The Syrian Observatory for Human Rights, a group opposing the Assad regime, claims that an attack in Baniyas, located in the country's north-west, was orchestrated by Israel and targeted a villa in the coastal city.
U.S.-British strikes on Iran-backed Houthi forces in Yemen had "good effects," Pentagon spokesman Patrick Ryder said on Friday, and their militaries will continue to monitor the situation for any retaliatory strikes.
There are currently no plans to send additional U.S. troops to the region, Ryder said in an interview with CNN.
"Our initial assessment is that we had good effects," he said. "We will continue to monitor and as the president and (Defense) Secretary Austin have said, we will continue to take necessary action."
Pentagon chief Lloyd Austin, who was hospitalized on Jan. 1 to treat an infection, was in good condition, had spoken twice to President Joe Biden in the last two days and had been "actively engaged in overseeing and directing these strikes."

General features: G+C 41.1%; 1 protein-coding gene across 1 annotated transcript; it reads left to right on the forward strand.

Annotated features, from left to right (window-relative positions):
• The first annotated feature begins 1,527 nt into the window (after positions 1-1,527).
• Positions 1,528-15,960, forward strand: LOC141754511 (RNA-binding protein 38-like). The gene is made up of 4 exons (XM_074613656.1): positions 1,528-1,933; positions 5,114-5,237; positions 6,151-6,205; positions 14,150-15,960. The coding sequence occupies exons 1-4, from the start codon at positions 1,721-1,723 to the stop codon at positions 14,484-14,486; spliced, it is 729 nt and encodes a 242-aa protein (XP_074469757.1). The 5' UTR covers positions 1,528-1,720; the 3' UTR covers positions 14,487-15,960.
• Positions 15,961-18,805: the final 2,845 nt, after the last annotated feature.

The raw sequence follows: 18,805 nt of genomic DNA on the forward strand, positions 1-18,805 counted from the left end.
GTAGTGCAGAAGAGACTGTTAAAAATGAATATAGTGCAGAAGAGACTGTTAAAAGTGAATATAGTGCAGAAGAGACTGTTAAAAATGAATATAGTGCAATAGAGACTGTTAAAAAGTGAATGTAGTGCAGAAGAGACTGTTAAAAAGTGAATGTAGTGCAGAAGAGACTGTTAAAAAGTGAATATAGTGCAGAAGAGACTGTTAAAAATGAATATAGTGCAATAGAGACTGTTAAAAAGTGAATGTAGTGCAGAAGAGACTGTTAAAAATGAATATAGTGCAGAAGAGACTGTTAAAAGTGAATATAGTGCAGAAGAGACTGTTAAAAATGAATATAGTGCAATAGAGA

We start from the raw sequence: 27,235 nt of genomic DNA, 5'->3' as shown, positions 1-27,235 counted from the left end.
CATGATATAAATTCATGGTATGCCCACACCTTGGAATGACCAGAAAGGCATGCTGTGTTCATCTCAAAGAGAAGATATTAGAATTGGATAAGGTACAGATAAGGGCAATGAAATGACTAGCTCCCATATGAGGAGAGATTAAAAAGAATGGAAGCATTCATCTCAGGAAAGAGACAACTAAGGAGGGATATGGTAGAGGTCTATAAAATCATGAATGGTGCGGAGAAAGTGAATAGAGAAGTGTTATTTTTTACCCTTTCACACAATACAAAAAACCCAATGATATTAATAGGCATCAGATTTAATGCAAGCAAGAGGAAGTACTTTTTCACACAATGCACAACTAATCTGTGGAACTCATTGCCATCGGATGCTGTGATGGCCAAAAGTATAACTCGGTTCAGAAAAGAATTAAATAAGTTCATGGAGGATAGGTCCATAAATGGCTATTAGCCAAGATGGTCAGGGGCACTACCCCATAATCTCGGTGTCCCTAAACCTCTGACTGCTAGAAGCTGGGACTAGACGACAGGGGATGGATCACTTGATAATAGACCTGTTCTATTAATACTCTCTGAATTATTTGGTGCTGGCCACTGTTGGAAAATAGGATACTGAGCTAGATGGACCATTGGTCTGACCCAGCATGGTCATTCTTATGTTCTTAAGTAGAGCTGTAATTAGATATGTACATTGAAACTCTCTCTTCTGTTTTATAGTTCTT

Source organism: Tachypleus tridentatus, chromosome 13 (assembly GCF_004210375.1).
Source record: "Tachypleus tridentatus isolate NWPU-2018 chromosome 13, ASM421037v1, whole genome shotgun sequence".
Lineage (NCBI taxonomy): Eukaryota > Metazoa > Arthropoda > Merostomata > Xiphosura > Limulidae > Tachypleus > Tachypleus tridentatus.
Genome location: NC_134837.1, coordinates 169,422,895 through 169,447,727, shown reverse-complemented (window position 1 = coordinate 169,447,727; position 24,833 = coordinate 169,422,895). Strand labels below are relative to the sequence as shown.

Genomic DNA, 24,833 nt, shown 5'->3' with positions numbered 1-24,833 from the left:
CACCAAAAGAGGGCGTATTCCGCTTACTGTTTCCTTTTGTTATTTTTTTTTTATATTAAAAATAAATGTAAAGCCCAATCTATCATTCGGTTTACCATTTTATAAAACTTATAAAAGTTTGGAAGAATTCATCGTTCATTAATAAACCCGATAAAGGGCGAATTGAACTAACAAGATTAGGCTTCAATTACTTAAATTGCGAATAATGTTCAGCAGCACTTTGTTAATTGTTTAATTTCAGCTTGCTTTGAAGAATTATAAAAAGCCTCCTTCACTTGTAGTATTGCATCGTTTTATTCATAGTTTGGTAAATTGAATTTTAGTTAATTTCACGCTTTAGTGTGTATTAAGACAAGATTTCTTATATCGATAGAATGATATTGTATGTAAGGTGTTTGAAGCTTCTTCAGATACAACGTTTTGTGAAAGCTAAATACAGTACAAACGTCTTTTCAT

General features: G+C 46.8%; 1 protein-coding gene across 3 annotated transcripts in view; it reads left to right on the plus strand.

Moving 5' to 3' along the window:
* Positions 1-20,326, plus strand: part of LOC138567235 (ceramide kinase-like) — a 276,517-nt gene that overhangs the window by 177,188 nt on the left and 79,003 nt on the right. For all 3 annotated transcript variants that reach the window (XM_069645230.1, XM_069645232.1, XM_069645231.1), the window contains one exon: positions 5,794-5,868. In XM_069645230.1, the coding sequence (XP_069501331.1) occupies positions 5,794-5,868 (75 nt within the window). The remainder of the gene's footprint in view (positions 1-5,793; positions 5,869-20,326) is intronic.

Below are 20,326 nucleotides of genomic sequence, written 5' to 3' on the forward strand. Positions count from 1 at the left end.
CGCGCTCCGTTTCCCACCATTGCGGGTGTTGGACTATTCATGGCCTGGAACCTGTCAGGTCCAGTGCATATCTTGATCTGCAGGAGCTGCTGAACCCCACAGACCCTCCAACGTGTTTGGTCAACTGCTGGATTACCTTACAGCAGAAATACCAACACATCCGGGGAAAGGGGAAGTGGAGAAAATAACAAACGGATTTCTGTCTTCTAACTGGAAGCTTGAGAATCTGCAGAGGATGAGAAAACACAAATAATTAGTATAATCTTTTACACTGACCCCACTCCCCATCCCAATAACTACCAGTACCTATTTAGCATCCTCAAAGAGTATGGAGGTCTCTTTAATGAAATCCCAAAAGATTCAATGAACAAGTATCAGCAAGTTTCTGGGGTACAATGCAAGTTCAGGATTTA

U.S. and British warplanes, ships and submarines launched dozens of air strikes across Yemen overnight in retaliation against Iran-backed Houthi forces for attacks on Red Sea shipping, widening regional conflict stemming from Israel's war in Gaza.
Asked about worries that the conflict might escalate, Ryder said the U.S. continues to work to contain the Israel-Hamas war in Gaza.
The Houthi militants' attacks on commercial shipping in the vital Red Sea waterway has affected more than 50 countries, Ryder noted, and the United States and its allies see the actions as distinct from what is happening in Gaza.
"No one wants to see a wider regional conflict. But again, we also cannot allow for this kind of dangerous, reckless behavior," he said.
Reporting by Doina Chiacu
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